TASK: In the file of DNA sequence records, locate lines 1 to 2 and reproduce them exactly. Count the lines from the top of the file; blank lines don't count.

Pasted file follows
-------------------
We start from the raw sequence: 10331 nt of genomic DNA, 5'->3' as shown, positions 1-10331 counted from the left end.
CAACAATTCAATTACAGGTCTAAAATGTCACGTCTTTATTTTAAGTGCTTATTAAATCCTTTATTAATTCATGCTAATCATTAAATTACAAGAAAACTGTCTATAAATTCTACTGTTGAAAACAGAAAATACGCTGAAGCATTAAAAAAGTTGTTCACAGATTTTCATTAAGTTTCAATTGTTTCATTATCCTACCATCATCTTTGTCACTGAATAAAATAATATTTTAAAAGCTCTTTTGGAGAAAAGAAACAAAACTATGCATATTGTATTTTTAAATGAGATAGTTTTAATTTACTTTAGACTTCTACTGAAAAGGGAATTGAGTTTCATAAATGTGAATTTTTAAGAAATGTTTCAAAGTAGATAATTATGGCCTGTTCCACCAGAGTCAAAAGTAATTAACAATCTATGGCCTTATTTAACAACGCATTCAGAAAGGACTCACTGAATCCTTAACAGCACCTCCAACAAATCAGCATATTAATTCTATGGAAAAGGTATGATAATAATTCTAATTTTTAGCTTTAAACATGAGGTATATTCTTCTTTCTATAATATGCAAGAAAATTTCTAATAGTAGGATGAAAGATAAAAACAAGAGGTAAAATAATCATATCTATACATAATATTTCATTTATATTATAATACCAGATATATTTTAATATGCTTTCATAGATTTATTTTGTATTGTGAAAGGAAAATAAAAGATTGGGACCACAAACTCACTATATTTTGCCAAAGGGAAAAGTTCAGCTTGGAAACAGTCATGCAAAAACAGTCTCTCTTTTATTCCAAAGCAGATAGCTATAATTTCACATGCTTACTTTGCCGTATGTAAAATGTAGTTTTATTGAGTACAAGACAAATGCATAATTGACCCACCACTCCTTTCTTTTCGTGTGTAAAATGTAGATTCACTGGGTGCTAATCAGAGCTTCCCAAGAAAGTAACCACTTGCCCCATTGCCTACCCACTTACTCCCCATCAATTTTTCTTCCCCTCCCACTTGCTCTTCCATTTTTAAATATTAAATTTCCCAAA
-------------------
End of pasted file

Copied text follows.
We start from the raw sequence: 10331 nt of genomic DNA, 5'->3' as shown, positions 1-10331 counted from the left end.
CAACAATTCAATTACAGGTCTAAAATGTCACGTCTTTATTTTAAGTGCTTATTAAATCCTTTATTAATTCATGCTAATCATTAAATTACAAGAAAACTGTCTATAAATTCTACTGTTGAAAACAGAAAATACGCTGAAGCATTAAAAAAGTTGTTCACAGATTTTCATTAAGTTTCAATTGTTTCATTATCCTACCATCATCTTTGTCACTGAATAAAATAATATTTTAAAAGCTCTTTTGGAGAAAAGAAACAAAACTATGCATATTGTATTTTTAAATGAGATAGTTTTAATTTACTTTAGACTTCTACTGAAAAGGGAATTGAGTTTCATAAATGTGAATTTTTAAGAAATGTTTCAAAGTAGATAATTATGGCCTGTTCCACCAGAGTCAAAAGTAATTAACAATCTATGGCCTTATTTAACAACGCATTCAGAAAGGACTCACTGAATCCTTAACAGCACCTCCAACAAATCAGCATATTAATTCTATGGAAAAGGTATGATAATAATTCTAATTTTTAGCTTTAAACATGAGGTATATTCTTCTTTCTATAATATGCAAGAAAATTTCTAATAGTAGGATGAAAGATAAAAACAAGAGGTAAAATAATCATATCTATACATAATATTTCATTTATATTATAATACCAGATATATTTTAATATGCTTTCATAGATTTATTTTGTATTGTGAAAGGAAAATAAAAGATTGGGACCACAAACTCACTATATTTTGCCAAAGGGAAAAGTTCAGCTTGGAAACAGTCATGCAAAAACAGTCTCTCTTTTATTCCAAAGCAGATAGCTATAATTTCACATGCTTACTTTGCCGTATGTAAAATGTAGTTTTATTGAGTACAAGACAAATGCATAATTGACCCACCACTCCTTTCTTTTCGTGTGTAAAATGTAGATTCACTGGGTGCTAATCAGAGCTTCCCAAGAAAGTAACCACTTGCCCCATTGCCTACCCACTTACTCCCCATCAATTTTTCTTCCCCTCCCACTTGCTCTTCCATTTTTAAATATTAAATTTCCCAAA